MDR posts about the reality of parenting children with vital careers.
VIVE LA DIFFÉRENCE!
Sculpting your self identity as a creative parent allows you to see the world from an empowered and unique view, with depth and height others may not experience. Don’t be shy. Take full control of who you really are.
About two weeks after I found out I was going to be a mom, I realized I had been transported into a scene from the Wizard of Oz: I was no longer in Kansas! My existing friends had magically changed themselves into either warm, furry suits or cold metal tin cans. The hipster world around me had changed and morphed into the new reality of what I was about to face. I was scared and excited at the same time.
I was definitely not the babysitter kid from next door. I was a ‘serious’ concert cellist as a child, and my whole life was about preparing for the next concert performance. No siree! I was a card carrying “artiste.” The thought of being a mom someday conjured up visions from the film Alien.
At the time, I thought children were weird little creatures for other people to cultivate. However, after the delicious shock at the doctor’s office after hearing my son’s heart beat for the first time, my worldview changed forever. I was (and still am 27 years later) deeply in love with my husband, and the thought of a little tyke from our sweet union was actually not such a bad idea anymore. Looking back now, I have never embarked upon a more profound and beautiful life-endurance test.
How would being parents affect the success of our professional lives that we had worked so hard to create? We were clueless about the significant change about to take place. My husband and I had an initial crisis of self identification in the shock of thinking we had to take on boring traditional roles to be “good” parents. We immediately began troubleshooting how to manage the pressure of having to support our new family for the next few decades. It was clearly a new chapter in our lives.
All the logistics of our world changed in those first few months. My husband even tackled the issue of coaching soccer in his rock star long blond hair. A month later, he came home with short hair! Argghhh ... He decided it was no big deal and sported a chic geek look instead. I told him that Henry David Thoreau said, ”distrust any enterprise that requires new clothes.” But he felt he could be more effective to focus on the kids and his new role with shorter hair. Fair enough, but he remained a vital artist and business entrepreneur. Our love for being parents flourished and motivated us to be ten times more efficient in our daily time and dedication. Trust me, being a parent will kick your time management ‘arse’ if you don't master how you use your time.
You want to be your ‘best self’ when you parent, not some facade of someone else’s idea of what you should be. This requires wisdom and honesty. The best you equals a healthy atmosphere for your child.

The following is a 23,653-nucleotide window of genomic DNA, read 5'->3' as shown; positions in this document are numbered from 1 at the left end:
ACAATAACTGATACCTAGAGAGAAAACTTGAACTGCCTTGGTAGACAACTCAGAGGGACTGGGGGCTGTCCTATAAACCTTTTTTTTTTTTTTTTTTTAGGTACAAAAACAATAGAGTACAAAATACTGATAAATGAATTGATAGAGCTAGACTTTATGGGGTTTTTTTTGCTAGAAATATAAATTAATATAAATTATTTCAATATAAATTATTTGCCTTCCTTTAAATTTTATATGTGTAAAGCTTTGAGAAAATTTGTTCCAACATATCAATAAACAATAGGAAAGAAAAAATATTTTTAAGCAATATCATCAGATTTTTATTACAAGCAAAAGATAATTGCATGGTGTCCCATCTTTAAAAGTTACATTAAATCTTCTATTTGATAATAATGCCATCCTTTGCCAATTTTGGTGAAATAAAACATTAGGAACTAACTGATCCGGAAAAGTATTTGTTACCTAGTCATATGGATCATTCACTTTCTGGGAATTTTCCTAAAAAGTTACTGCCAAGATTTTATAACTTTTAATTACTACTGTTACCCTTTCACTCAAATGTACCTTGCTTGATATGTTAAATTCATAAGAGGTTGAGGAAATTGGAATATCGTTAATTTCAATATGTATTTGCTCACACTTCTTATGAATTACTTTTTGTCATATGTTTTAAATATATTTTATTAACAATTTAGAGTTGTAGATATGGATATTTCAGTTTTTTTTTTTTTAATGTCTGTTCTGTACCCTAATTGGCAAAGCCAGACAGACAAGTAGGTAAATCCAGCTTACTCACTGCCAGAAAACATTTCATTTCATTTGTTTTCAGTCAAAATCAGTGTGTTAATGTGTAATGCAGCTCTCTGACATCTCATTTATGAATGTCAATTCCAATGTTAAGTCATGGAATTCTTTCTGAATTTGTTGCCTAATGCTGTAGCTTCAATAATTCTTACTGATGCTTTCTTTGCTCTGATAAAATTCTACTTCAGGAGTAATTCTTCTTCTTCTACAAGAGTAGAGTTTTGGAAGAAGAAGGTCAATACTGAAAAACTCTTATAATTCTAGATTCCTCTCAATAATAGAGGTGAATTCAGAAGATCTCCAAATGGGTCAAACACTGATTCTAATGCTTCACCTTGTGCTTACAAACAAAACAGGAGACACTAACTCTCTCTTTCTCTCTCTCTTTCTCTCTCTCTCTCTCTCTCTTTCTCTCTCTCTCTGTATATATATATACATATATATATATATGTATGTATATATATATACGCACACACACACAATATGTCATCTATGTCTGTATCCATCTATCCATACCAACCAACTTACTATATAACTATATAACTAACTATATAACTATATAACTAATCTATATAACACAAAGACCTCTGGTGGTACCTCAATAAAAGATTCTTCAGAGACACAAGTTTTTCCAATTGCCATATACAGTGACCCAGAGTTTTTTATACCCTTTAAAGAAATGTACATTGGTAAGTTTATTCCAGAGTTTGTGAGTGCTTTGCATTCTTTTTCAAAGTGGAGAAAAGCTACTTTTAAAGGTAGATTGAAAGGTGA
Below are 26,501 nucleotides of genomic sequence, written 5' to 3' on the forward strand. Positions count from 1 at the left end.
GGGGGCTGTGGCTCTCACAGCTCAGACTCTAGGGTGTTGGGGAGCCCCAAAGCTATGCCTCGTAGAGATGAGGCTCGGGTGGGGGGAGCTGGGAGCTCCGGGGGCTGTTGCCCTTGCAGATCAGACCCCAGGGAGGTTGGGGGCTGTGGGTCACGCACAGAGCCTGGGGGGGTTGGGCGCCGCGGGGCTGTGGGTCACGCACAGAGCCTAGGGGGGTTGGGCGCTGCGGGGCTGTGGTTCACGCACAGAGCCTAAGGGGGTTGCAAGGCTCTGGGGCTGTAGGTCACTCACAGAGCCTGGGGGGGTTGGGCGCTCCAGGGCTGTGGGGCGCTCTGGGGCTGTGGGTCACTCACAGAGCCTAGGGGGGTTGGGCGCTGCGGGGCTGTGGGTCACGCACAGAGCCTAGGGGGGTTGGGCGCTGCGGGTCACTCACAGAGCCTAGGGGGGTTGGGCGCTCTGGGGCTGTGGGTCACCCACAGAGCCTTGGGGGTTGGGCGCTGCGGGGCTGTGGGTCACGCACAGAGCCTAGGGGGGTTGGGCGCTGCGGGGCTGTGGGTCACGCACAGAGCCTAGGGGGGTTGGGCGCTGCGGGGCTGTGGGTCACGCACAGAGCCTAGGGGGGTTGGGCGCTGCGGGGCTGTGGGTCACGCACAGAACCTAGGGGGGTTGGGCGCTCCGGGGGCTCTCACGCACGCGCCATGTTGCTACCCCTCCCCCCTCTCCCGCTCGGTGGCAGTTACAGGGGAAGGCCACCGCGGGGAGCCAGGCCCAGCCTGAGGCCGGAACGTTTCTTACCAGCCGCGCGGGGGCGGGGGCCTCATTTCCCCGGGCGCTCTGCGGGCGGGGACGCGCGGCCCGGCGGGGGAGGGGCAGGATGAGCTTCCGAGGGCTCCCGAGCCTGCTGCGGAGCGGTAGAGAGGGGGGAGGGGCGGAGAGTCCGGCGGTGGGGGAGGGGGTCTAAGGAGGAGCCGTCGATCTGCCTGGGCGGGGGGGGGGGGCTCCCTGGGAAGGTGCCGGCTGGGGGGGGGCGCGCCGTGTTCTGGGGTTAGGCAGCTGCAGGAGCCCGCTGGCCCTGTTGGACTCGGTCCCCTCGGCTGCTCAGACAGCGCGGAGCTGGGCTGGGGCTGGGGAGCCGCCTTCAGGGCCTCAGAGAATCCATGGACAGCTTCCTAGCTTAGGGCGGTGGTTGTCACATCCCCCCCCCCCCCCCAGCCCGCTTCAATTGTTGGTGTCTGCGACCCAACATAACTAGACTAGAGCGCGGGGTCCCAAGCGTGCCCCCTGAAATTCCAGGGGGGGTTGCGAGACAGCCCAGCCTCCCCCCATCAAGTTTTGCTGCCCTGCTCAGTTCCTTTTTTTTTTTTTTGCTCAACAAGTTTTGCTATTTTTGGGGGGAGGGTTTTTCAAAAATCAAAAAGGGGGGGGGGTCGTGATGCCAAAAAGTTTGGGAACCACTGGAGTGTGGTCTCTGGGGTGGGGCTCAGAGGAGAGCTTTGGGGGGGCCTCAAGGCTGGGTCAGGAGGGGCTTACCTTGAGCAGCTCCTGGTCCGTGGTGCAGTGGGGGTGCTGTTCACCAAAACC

But the world met us with the message, “You have a son on the way! Get a real day job.”
I applauded my husband’s choice to create a consulting business that supported his healthy(?) love of technical gear. We clearly defined for ourselves what stayed, and what went. We imagined the loss of certain liberties as a tragedy, that the world as we knew it would end. As we fell in love with the role of parenthood, we became filled with such joy, that, honestly, after awhile, we didn’t even remember what worried us at the beginning. The massive love and heart opening a child brings rocks any ‘alone’ time you ever had. And with precious care of scheduling and delegating, you will earn and enjoy your guilty pleasures all the more.
In 25 years of parenting, I have done most everything I wanted to do and I did it with the added joy of being in a meaningful marriage and raising a child. It’s all about having the right mindsets.
THE NEW LIFE
It was fascinating what a hot button a new baby brings out in people. Many good people came forth with support and understanding. On the other hand, it didn’t help when a few of my international clients dropped their accounts. They considered my change of status to a new mom unacceptable, assuming that I would no longer be available or as fully dedicated. Honestly, I did lose the small handful of these childlike clients, because I suppose they felt that my attention was on a new baby and not their own needs. I re-examined my next steps and focused on a smaller, but better, client base. That was a fantastic move in my life, scary, but an amazing, time to depart from the safety net and start becoming what I was really meant to be. The maturity of parenthood was serious business, you could see it in my every cell of being and the faker friends evaporated like a morning fog.